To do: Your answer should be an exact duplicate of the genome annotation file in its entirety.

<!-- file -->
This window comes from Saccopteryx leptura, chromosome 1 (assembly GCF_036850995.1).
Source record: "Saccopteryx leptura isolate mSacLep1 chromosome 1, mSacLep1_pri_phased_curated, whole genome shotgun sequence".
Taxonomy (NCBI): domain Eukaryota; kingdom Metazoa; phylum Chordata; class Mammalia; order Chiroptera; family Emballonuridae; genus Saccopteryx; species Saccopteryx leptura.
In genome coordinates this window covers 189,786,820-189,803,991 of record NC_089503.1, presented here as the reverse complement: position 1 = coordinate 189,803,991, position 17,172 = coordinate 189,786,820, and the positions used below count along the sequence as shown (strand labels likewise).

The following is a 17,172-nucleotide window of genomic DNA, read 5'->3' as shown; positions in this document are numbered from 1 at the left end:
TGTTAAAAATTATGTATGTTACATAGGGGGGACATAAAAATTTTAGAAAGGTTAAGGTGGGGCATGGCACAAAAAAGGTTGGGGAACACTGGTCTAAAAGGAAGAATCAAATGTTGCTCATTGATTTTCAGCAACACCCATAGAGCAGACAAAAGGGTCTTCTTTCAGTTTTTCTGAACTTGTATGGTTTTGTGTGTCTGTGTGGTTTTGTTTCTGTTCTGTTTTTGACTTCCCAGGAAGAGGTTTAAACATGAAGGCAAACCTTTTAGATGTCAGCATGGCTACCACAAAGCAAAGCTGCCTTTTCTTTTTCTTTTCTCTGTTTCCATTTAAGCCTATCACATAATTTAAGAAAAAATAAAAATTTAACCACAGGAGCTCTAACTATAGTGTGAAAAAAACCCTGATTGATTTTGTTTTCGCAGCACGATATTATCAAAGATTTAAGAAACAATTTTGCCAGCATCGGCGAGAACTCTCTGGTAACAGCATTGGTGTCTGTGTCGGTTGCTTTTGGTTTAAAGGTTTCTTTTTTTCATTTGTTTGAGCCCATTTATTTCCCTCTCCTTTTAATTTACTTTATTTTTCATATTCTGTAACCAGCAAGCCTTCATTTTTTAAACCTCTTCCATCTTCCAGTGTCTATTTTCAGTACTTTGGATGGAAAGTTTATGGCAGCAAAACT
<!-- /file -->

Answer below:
This window comes from Saccopteryx leptura, chromosome 1 (assembly GCF_036850995.1).
Source record: "Saccopteryx leptura isolate mSacLep1 chromosome 1, mSacLep1_pri_phased_curated, whole genome shotgun sequence".
Taxonomy (NCBI): domain Eukaryota; kingdom Metazoa; phylum Chordata; class Mammalia; order Chiroptera; family Emballonuridae; genus Saccopteryx; species Saccopteryx leptura.
In genome coordinates this window covers 189,786,820-189,803,991 of record NC_089503.1, presented here as the reverse complement: position 1 = coordinate 189,803,991, position 17,172 = coordinate 189,786,820, and the positions used below count along the sequence as shown (strand labels likewise).

The following is a 17,172-nucleotide window of genomic DNA, read 5'->3' as shown; positions in this document are numbered from 1 at the left end:
TGTTAAAAATTATGTATGTTACATAGGGGGGACATAAAAATTTTAGAAAGGTTAAGGTGGGGCATGGCACAAAAAAGGTTGGGGAACACTGGTCTAAAAGGAAGAATCAAATGTTGCTCATTGATTTTCAGCAACACCCATAGAGCAGACAAAAGGGTCTTCTTTCAGTTTTTCTGAACTTGTATGGTTTTGTGTGTCTGTGTGGTTTTGTTTCTGTTCTGTTTTTGACTTCCCAGGAAGAGGTTTAAACATGAAGGCAAACCTTTTAGATGTCAGCATGGCTACCACAAAGCAAAGCTGCCTTTTCTTTTTCTTTTCTCTGTTTCCATTTAAGCCTATCACATAATTTAAGAAAAAATAAAAATTTAACCACAGGAGCTCTAACTATAGTGTGAAAAAAACCCTGATTGATTTTGTTTTCGCAGCACGATATTATCAAAGATTTAAGAAACAATTTTGCCAGCATCGGCGAGAACTCTCTGGTAACAGCATTGGTGTCTGTGTCGGTTGCTTTTGGTTTAAAGGTTTCTTTTTTTCATTTGTTTGAGCCCATTTATTTCCCTCTCCTTTTAATTTACTTTATTTTTCATATTCTGTAACCAGCAAGCCTTCATTTTTTAAACCTCTTCCATCTTCCAGTGTCTATTTTCAGTACTTTGGATGGAAAGTTTATGGCAGCAAAACT